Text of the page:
|Equipment/service required||Available from||Referred by|
|Daily living equipment eg. equipment and household gadgets||Social Services Department||Social Worker, self referral|
|Adaptations to your home eg. stair lifts, making it easier to use the bathroom||Social Services Department||Social Worker, Occupational Therapist, self referral|
|Mobility equipment eg. wheelchairs||a: the wheelchair service at your local hospital trust or
b:your local wheelchair distribution centre
|a: Physiotherapist at local hospital, Community physiotherapist via a referral from your GP,
b: Occupational therapist or self referral
|Home nursing equipment eg. pressure relief mattress||Community nurses||GP|
|Equipment for employment eg. support workers if someone needs help at work||Disability Employment Adviser at your local Job Centre||Self referral, employer|
You cannot usually get financial help after you have already started a building adaptation or bought an item of equipment, therefore you should apply before making
You and your carers may qualify for state benefits. If it is your
child who has a neurological condition they may qualify for benefits in their own right. Depending on your circumstances, financial help may be available:
- for help to look after yourself
- for help getting around
- if you are unable to work
- towards the rent
- towards paying for prescriptions. Prescription exemption forms are available from your GP’s surgery.
Benefits may also be available for people who work and for students. Some benefits, for example the disability living allowance, are paid on top of any other income and benefits.
Any medical condition which prevents you from holding and handling phone books qualifies you for a free directory enquiries service. This applies to a number of neurological conditions. Phone 195 and ask to be registered for the free directory enquiries service. It is important to apply for state benefits as soon as possible as applications cannot be backdated. As benefits and allowances often change please ensure that any information you have about them is up to date.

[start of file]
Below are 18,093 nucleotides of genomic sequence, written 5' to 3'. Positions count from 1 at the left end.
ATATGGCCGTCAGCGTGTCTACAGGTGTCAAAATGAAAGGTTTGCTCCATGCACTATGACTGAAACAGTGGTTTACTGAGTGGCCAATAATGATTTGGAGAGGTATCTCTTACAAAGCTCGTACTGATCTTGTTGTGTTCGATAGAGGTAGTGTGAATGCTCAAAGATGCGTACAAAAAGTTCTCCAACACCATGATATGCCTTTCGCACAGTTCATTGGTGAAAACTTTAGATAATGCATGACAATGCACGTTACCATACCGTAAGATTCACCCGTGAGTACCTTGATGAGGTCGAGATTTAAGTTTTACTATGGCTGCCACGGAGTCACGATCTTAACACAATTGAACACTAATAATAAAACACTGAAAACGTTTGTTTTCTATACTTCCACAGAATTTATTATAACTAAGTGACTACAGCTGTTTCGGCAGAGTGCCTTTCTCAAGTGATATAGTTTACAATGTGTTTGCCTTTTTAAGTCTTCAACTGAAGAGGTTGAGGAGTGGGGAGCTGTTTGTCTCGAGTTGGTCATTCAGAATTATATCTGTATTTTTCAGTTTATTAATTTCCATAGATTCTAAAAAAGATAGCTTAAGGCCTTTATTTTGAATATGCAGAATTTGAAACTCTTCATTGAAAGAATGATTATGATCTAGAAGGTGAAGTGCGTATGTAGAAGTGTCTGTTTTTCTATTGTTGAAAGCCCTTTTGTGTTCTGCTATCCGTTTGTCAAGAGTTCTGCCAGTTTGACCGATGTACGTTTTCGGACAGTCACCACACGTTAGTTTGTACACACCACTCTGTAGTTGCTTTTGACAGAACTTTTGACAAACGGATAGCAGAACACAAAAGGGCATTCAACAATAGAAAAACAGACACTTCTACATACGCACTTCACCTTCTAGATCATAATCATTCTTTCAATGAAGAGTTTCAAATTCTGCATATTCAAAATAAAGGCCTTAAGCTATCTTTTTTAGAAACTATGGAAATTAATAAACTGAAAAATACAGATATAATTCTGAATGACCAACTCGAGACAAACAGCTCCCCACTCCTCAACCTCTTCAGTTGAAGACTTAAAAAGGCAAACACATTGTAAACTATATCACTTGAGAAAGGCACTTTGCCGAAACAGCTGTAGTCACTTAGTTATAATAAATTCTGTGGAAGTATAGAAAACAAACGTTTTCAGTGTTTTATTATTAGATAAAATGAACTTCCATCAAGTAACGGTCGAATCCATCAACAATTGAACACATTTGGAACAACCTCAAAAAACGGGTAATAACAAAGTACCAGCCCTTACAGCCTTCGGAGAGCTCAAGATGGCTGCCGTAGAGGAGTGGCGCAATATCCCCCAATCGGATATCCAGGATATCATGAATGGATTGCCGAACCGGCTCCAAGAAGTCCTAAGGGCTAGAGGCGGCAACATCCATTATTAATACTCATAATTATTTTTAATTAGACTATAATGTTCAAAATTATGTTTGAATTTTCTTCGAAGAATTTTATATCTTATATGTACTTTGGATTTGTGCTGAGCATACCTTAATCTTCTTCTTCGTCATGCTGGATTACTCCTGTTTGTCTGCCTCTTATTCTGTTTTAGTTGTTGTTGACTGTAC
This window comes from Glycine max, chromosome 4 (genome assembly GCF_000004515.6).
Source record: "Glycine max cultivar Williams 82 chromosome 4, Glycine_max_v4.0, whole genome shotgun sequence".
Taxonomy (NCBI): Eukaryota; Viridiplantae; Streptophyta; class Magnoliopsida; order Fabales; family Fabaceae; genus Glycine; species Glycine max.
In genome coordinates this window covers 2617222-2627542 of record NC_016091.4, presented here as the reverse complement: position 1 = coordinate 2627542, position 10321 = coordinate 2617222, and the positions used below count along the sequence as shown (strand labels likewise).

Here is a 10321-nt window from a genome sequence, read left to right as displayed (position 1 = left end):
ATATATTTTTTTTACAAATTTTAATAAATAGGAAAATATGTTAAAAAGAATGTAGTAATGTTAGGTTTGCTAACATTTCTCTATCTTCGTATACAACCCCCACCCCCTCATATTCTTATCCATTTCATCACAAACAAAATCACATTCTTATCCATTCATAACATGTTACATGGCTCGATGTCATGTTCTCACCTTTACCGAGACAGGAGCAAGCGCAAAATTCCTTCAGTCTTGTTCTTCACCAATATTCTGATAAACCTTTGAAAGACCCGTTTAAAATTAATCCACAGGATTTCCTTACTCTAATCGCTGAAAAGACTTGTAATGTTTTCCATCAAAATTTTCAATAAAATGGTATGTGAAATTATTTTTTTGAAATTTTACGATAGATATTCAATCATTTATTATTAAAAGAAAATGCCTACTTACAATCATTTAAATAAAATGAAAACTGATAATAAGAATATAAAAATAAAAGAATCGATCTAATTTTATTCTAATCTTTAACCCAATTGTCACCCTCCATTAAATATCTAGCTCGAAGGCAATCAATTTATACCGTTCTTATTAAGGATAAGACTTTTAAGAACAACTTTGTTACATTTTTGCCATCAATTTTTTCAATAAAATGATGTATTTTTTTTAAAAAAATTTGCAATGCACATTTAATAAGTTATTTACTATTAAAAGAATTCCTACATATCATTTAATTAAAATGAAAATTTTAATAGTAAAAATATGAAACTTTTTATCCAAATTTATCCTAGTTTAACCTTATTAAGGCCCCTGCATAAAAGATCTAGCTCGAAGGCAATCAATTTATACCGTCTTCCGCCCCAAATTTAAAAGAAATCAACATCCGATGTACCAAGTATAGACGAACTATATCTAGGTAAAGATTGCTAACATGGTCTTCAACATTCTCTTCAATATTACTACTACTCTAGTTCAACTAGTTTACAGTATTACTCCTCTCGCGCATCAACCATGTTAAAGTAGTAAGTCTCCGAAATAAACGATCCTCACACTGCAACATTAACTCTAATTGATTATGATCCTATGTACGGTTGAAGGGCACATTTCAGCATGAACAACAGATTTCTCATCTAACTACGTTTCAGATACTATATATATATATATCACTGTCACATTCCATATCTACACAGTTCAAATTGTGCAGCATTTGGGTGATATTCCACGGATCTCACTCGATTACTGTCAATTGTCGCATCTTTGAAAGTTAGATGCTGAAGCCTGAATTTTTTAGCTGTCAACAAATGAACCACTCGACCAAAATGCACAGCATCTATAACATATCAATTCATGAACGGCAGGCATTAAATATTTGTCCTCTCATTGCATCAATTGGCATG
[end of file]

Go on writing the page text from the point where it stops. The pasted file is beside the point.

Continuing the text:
Charities provide a wide range of services for you, your family, carers and friends. Typically they can:
- provide information about your condition and the help available to you. Many have staff with expert knowledge of particular conditions.
- give support and guidance by telephone to anyone who calls. Some organisations operate helplines, for you to discuss your condition. Phone numbers for helplines are listed in Part 3 of this booklet.
- link you to local support groups where you can share personal experiences and receive practical support and advice.
- advise you on the best course of action to obtain all the help you need.
The inclusion of high quality and timely information as an important component of person-centered services is part of quality requirement one of the NSF.
According to the NSF, people with long term conditions are to have the access to appropriate vocational assessment, rehabilitation and ongoing support, to enable them to find, regain or remain in work and access other occupational and educational opportunities.
Disability employment advisers located at your local job centre provide specialist advice and support concerning all aspects of employment.
If you are employed when diagnosed with a neurological condition, assistance is available to help you stay in your job. The access to work scheme run by the employment service can support you, for example by providing funding for alterations to the workplace and towards transport to work.
The Disability Discrimination Act gives people with a disability, or former disability, the right not to be discriminated against by an employer. Some people with neurological conditions will be covered by this Act.
Expert Patients Programme
The Expert Patients Programme is a NHS initiative which provides training opportunities for people with chronic conditions, which includes neurological conditions. It is described as a self-management course giving people the confidence, skills and knowledge to manage their condition better and be more in control of their lives.
Next: Onset and diagnosis